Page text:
Study finds gender disparity in quality of life for individuals with food allergies

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A recent systematic review has been published Clinical and experimental allergyResearchers examined the correlation between immunoglobulin E (IgE)-related food allergy and health-related quality of life (HRQL) and biological sex in their caregivers.

Study: Relationship between gender and health-related quality of life among IgE-mediated food allergy and their caregivers: a systematic review.  Image credit: Kaspars Grinvalds/
Study: Association between gender and health-related quality of life among IgE-mediated food allergies and their caregivers: a systematic review.. Image credit: Kaspars Grinvalds/


Food allergy has a significant impact on individuals and their caregivers, resulting in poor health-related quality of life (HRQL) due to severe dietary restrictions, lack of treatment options, and fear of inadvertent exposure. Previous studies have reported on the psychological well-being and lifestyle effects of food allergy patients and their families but have considered a subset of the patient population, particularly gender.

Understanding the characteristics that influence HRQL is important for appropriate food allergy care, yet there is inconsistency regarding the role of biological sex on HRQL outcomes in individuals with food allergy. Caregivers, especially mothers, often bear the burden of managing food allergy-related concerns, and mothers are overrepresented in the food allergy literature, possibly due to gender differences in parenting.

About systematic reviews

In the current systematic review, researchers examined gender-specific health-related quality of life (HRQL) measures in food allergy patients, comparing them with their parents and participants. They also investigated the effect of gender on allergen resistance and treatment.

The team searched the Embase and Medline databases on April 4, 2022, updating them on December 5, 2023, with records from the APA PsycINFO database. Included studies were interventional or non-interventional studies published in English, reporting original research on the relationship between biological sex and health-related quality of life assessed using validated instruments in individuals with immunoglobulin E-mediated food allergy.

The group excluded studies assessing HRQL in individuals with non-IgE-related food allergy and multiple allergies. They also excluded descriptive reviews, case studies, gray literature, conference abstracts, opinion pieces, and systematic reviews. Study interventions included educational, medical, and psychological types. For sex-stratified subgroups of unadjusted health-related quality of life scores, the team extracted p-values ​​indicating differences in HRQL versus women. male

Two researchers independently screened titles and abstracts prior to full-text review to ensure eligibility. The team used the ROBINS-E tool to conduct risk of bias in non-randomized studies of interventions (ROBINS-I) and sensitivity analyzes for non-intervention records to assess study quality. They assessed risk of bias using traffic light plots.


Initially, the team identified 4,799 studies, of which 3,927 performed title-abstract screening, 426 performed full-text screening, and 34 studies (24 non-interventional and 10 interventional) were analyzed. The researchers used several HRQL instruments in the included studies, of which the age-specific Food Allergy Quality of Life Questionnaire (FAQLQ) was the most frequent, revealing sex-based differences in subdomains associated with emotional impact and dietary risk.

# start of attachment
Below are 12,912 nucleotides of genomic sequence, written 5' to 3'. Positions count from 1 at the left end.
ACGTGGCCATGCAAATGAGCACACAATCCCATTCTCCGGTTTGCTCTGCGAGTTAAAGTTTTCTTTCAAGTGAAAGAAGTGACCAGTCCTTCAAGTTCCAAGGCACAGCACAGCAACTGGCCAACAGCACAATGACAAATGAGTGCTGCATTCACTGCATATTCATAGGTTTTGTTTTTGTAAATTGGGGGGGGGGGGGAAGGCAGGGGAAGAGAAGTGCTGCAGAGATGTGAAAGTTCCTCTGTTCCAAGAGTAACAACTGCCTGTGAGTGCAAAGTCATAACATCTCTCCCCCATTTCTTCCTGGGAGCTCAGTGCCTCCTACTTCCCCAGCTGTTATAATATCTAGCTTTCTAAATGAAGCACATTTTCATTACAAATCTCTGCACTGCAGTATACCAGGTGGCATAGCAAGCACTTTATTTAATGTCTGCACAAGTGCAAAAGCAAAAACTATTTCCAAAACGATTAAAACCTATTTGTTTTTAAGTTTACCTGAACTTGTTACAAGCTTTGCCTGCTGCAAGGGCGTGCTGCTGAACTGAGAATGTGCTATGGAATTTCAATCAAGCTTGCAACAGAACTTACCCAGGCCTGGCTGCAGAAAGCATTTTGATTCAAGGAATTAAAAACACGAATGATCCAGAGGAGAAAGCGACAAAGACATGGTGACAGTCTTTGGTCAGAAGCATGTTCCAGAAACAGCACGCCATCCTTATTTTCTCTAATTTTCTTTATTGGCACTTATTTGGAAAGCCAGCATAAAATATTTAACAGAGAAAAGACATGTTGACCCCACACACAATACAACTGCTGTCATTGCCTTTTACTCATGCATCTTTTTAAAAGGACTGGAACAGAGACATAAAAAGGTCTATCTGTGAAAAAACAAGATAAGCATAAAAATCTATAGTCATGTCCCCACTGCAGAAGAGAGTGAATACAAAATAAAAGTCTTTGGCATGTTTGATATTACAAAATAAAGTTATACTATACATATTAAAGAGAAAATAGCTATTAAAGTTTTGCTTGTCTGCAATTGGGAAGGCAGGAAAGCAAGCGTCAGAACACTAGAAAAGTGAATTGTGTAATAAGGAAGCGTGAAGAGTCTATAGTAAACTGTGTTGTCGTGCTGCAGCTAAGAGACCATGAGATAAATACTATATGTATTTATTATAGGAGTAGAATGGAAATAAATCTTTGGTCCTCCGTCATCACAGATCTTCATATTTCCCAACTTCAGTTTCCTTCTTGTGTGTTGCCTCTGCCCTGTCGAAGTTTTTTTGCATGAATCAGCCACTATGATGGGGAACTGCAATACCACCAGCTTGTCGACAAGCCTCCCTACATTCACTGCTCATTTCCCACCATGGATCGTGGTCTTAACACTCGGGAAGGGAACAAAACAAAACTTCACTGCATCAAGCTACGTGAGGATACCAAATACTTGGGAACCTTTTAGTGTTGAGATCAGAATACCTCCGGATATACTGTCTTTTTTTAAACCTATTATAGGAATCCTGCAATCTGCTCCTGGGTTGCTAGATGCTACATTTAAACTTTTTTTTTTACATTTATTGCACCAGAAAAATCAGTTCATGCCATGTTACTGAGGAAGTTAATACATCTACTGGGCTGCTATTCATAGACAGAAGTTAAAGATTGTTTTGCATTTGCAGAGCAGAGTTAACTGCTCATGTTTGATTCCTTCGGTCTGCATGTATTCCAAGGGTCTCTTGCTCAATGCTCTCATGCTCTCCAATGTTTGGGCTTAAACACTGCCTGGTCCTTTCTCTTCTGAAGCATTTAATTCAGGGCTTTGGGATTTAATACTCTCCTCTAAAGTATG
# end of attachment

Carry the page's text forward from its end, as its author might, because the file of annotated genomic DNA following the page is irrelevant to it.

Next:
Female participants with food allergy (63% of studies with pediatric participants, 83% of studies with adult participants) and maternal parents of individuals with food allergy (50% of caregiver studies) reported poorer health-related quality of life than their male counterparts, regardless of age, especially In mental, physical, and food anxiety-related well-being domains. The team observed sex-based disparities in children’s health-related quality of life after food allergen immunological therapy. However, selective documentation in intervention studies indicated that the directional course of the association was clear.

Caregiver gender did not affect study participants’ proxy-recorded health-related quality of life, nor did child biological gender affect caregiver health-related quality of life. All but one study found Robbins-eye critical for serious risk of bias ratings. The most frequent sources of bias in the included studies were related to HRQL measurements because investigators and study participants were aware of the intervention and exposure status and through inconsistent or insufficient consideration of confounding factors. Sensitivity analysis found little difference in risk of bias classification of poor quality across four studies of non-interventional type assessed using the Robbins-E tool to account for insufficient consideration of primary sources of bias.


Overall, the review findings highlighted the effect of gender on HRQL in IgE-related food allergy, with female adults and children reporting lower baseline overall HRQL and mothers experiencing lower subdomain HRQL. Findings emphasize the need for personalized allergy treatment strategies and stratifying HRQL outcomes by gender in allergen immunotherapy studies.

In food allergy investigations, biological sex should be considered as a factor influencing overall and domain-specific HRQL outcomes. Women with food allergy had lower baseline HRQL total scores than men, with comparable gender differences across HRQL subdomains.

The study revealed that an interaction between gender and type of allergen may influence HRQL outcomes after therapy. Future studies should focus on gender in HRQL to reduce reliance on subgroup and sensitivity analyses.

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